Because I mixed it in well to give effective drainage. The compost, general potting mix and cow manure were all working together to grab that moisture and get it to the roots properly.

LESSON LEARNED
BLEND, BLEND, BLEND your potting mixes for the best results♥
Debco PotMate is still I lovely product, but needs to be handled in the right way for beautiful results.

;)

Tuesday, November 15, 2011

Mulching the Flower Garden


This month I have decided to focus on my front garden's watering needs and invested in a forest mulch to help reduce watering costs and to reduce weeds. My front garden is made up of bushes, roses, bulbs, ground covers and other flowering plants.

The best way to care for your garden is to ensure that it not only has good drainage but is also able to store enough moisture in the soil around the roots especially during the warmer months of the year.

Leaving your soil exposed to direct sunlight will cause considerable evaporation. And that is never good news for your plants during summer.

Adding mulch to any garden is like saying 'I Love You' to your plants.

What One Cubic Meter (m3) looks like.

I ordered one cubic meter (m3) which is a front-end-loader's scoop full (mounded trailer sized amount).  This surprisingly turned out to be a very generous amount and I was able to cover more that what I had expected, even with ensuring that the mulch was applied as thickly as recommended.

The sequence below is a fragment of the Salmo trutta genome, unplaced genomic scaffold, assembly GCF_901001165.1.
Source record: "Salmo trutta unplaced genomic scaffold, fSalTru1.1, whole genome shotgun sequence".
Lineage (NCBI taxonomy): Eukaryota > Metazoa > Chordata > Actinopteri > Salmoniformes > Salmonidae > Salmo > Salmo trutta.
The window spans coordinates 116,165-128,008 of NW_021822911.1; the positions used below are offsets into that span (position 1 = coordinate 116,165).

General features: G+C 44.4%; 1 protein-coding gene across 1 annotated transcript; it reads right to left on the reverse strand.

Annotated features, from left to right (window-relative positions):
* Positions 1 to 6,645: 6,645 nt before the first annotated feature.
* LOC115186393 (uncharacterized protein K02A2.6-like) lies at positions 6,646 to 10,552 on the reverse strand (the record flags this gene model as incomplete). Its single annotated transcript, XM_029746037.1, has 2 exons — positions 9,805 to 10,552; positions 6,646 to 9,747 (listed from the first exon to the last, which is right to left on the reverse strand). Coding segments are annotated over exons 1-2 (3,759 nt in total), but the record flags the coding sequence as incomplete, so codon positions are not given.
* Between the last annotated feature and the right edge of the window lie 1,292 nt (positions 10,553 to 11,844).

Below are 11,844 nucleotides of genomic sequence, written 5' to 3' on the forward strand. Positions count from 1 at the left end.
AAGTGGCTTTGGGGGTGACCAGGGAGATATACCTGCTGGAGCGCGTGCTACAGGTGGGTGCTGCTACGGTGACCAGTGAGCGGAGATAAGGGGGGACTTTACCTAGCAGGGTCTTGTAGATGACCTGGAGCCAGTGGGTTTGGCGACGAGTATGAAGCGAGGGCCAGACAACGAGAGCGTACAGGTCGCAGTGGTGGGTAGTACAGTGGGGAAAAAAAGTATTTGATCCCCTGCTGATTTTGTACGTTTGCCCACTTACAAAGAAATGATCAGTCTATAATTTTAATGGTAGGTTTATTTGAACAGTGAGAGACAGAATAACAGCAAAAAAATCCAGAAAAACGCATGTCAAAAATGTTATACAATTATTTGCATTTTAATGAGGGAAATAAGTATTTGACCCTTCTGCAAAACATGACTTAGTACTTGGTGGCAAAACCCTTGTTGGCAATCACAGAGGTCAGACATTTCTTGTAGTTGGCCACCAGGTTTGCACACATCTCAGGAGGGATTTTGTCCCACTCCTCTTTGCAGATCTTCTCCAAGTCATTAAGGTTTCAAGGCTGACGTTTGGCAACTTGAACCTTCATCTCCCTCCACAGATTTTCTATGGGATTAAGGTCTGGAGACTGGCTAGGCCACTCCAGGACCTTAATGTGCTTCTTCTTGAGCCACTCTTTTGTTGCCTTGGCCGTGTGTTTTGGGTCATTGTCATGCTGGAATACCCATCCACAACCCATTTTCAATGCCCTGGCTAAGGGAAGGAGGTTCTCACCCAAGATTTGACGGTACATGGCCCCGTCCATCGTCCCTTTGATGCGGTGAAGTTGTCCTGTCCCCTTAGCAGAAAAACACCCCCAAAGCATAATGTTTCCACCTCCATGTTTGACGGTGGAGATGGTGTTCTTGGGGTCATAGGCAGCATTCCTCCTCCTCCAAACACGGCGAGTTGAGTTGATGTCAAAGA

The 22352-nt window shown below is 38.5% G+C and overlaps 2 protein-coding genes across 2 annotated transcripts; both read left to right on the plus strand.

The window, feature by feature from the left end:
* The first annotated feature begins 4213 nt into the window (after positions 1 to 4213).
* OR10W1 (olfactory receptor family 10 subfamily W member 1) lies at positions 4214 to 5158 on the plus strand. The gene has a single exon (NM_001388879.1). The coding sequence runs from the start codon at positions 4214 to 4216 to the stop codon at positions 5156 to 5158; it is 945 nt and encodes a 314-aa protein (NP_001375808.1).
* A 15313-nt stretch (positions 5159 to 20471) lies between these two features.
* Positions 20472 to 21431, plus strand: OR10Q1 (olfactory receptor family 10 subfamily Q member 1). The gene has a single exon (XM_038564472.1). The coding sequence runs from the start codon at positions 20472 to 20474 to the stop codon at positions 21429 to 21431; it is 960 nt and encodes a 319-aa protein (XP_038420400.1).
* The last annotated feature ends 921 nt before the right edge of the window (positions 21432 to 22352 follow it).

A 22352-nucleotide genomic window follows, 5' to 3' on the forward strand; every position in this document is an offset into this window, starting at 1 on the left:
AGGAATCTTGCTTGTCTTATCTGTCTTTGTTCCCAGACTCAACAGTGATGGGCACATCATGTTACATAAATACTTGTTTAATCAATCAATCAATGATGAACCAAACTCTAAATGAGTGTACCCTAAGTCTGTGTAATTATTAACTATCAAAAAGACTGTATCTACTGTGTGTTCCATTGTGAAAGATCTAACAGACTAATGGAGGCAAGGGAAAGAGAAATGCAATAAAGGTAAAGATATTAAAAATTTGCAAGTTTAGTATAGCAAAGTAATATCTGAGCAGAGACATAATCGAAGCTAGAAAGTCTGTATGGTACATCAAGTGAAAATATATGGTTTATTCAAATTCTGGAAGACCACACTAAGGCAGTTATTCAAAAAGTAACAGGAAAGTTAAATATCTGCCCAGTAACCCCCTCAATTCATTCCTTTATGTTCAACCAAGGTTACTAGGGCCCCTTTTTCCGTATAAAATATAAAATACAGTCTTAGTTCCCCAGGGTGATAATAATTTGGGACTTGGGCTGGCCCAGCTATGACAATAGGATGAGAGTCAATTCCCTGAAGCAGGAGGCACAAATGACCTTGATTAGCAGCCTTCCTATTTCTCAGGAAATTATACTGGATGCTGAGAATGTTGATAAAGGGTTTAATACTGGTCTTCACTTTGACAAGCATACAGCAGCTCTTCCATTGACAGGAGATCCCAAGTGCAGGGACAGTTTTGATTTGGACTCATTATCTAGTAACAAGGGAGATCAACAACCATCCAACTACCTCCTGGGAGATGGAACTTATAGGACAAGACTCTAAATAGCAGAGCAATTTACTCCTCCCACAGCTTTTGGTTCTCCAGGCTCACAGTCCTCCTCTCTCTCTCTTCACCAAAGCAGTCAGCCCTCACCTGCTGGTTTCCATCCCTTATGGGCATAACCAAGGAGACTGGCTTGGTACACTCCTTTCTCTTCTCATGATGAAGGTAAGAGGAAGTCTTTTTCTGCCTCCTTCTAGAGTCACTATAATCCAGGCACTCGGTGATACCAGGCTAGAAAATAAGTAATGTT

My order (including delivery) cost only $75.
If my car could have taken a free lone trailer I could have saved $25.

Keep your eyes open for Spring specials at your local garden soil suppliers. Spring is the best time to buy your mulch to save money.

Mulching Tips
  1. Water your plants well. Add a wetting agent if needed.
  2. Remove weeds.
  3. Dig in any compost to enhance the soil, if required.
  4. Clean up any dead leaf matter from native Australian trees (eucalyptus, paper bark, wattles, etc.), as they can slowly poison your plants like a toxic cup of tea.
  5. Dig up bulbs (at the end of Spring or early summer) to thin out or store, if appropriate.
  6. Apply your mulch thickly as it will reduce with time.
  7. Do not allow the mulch to come in direct contact with the base of the plants. Your plants need oxygen circulation.

Mulch Options

Don't be confused by all the different types of mulches on offer.  Some just "add nutrients" or contain added Blood and Bone.

I'm a firm believer that you don't need to buy anything "added" as your plants have individual nutrient needs.

Your native plants will have different nutrient needs compared to an acid loving Camilla or Protea. And those types of plants will need different care than any water-loving European introduced species.

The only exception would be a succulent/cacti themed garden, which would ideally benefit from pebbles.

A standard mulch (usually called a Forest Mulch) is ideal in most gardens.


Happy mulching!

;)